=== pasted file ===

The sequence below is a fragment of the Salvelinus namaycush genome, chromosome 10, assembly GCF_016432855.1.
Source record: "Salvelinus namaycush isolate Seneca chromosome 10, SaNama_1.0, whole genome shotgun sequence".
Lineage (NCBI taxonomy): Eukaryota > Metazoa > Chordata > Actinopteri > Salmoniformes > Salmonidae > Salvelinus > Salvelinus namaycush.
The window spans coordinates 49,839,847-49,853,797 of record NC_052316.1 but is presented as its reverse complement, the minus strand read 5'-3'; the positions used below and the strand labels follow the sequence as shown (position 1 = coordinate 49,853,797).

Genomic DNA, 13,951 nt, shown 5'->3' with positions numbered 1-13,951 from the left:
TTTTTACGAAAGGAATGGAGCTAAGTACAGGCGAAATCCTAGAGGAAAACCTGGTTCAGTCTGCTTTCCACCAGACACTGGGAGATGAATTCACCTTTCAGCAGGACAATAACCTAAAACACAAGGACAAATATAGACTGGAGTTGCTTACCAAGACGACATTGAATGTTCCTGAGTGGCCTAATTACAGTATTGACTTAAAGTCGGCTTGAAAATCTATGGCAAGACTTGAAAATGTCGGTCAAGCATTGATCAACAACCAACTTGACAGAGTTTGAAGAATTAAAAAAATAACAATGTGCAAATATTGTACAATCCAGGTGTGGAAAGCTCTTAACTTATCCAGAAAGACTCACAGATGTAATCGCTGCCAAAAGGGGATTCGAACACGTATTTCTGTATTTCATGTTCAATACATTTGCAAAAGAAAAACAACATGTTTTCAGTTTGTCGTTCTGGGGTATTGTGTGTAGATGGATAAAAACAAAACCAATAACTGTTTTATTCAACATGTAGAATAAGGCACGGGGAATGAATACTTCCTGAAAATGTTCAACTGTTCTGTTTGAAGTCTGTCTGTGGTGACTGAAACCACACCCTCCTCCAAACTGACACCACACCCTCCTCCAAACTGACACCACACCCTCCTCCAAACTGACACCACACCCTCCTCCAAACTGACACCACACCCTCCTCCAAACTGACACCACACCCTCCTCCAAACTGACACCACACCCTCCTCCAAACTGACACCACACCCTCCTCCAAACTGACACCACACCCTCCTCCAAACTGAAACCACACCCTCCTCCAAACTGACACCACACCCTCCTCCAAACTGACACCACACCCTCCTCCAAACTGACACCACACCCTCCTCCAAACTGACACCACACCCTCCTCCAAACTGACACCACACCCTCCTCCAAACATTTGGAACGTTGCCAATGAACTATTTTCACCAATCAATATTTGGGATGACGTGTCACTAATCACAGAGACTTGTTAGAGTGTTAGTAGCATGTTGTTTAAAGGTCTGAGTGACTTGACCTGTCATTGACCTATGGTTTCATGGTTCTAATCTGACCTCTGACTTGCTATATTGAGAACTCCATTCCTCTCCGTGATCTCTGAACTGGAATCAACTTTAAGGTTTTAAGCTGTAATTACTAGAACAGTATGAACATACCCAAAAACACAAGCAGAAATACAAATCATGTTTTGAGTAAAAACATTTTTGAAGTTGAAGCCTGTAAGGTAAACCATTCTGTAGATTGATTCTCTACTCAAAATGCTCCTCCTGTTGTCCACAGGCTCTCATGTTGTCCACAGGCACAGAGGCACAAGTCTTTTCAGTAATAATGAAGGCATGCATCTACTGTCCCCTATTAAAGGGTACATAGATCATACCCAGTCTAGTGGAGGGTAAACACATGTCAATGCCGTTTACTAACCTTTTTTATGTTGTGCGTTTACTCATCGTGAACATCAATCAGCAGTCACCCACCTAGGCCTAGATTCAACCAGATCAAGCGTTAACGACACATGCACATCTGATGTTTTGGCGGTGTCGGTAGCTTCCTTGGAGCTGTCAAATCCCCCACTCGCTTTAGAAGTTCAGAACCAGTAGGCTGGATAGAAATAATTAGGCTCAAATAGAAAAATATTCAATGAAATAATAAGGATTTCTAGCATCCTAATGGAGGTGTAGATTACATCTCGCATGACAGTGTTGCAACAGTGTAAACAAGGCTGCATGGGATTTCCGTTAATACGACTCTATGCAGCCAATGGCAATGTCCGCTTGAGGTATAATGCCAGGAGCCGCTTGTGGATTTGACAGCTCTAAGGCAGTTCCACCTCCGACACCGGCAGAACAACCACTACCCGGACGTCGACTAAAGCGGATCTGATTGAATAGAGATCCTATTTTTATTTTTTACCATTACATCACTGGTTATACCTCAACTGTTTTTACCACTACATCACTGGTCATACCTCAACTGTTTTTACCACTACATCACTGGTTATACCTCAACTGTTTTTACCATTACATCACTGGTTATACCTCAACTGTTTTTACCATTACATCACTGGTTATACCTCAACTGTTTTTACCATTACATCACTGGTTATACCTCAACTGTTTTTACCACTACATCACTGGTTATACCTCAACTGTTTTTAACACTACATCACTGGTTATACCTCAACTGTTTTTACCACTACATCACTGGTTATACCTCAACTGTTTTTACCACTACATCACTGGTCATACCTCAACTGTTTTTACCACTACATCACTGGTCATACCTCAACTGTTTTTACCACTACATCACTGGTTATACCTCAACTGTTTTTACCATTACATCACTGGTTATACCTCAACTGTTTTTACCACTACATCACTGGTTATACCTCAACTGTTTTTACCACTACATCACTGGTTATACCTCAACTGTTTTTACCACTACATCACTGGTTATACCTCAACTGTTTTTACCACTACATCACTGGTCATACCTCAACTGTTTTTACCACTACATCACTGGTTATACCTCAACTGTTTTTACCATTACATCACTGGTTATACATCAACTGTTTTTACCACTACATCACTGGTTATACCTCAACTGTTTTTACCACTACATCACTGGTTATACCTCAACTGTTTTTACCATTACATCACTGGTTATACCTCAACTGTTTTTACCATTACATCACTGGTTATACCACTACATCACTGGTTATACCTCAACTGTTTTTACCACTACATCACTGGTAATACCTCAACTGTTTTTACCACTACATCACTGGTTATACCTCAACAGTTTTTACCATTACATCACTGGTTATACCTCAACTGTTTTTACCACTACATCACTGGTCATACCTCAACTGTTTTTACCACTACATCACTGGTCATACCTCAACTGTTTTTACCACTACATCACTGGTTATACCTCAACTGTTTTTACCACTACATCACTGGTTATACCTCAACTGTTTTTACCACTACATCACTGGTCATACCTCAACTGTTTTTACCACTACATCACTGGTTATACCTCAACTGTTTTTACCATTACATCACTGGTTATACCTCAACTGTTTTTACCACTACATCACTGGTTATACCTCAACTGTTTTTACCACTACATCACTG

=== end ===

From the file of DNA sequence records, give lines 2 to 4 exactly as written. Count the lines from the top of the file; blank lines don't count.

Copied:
Source record: "Salvelinus namaycush isolate Seneca chromosome 10, SaNama_1.0, whole genome shotgun sequence".
Lineage (NCBI taxonomy): Eukaryota > Metazoa > Chordata > Actinopteri > Salmoniformes > Salmonidae > Salvelinus > Salvelinus namaycush.
The window spans coordinates 49,839,847-49,853,797 of record NC_052316.1 but is presented as its reverse complement, the minus strand read 5'-3'; the positions used below and the strand labels follow the sequence as shown (position 1 = coordinate 49,853,797).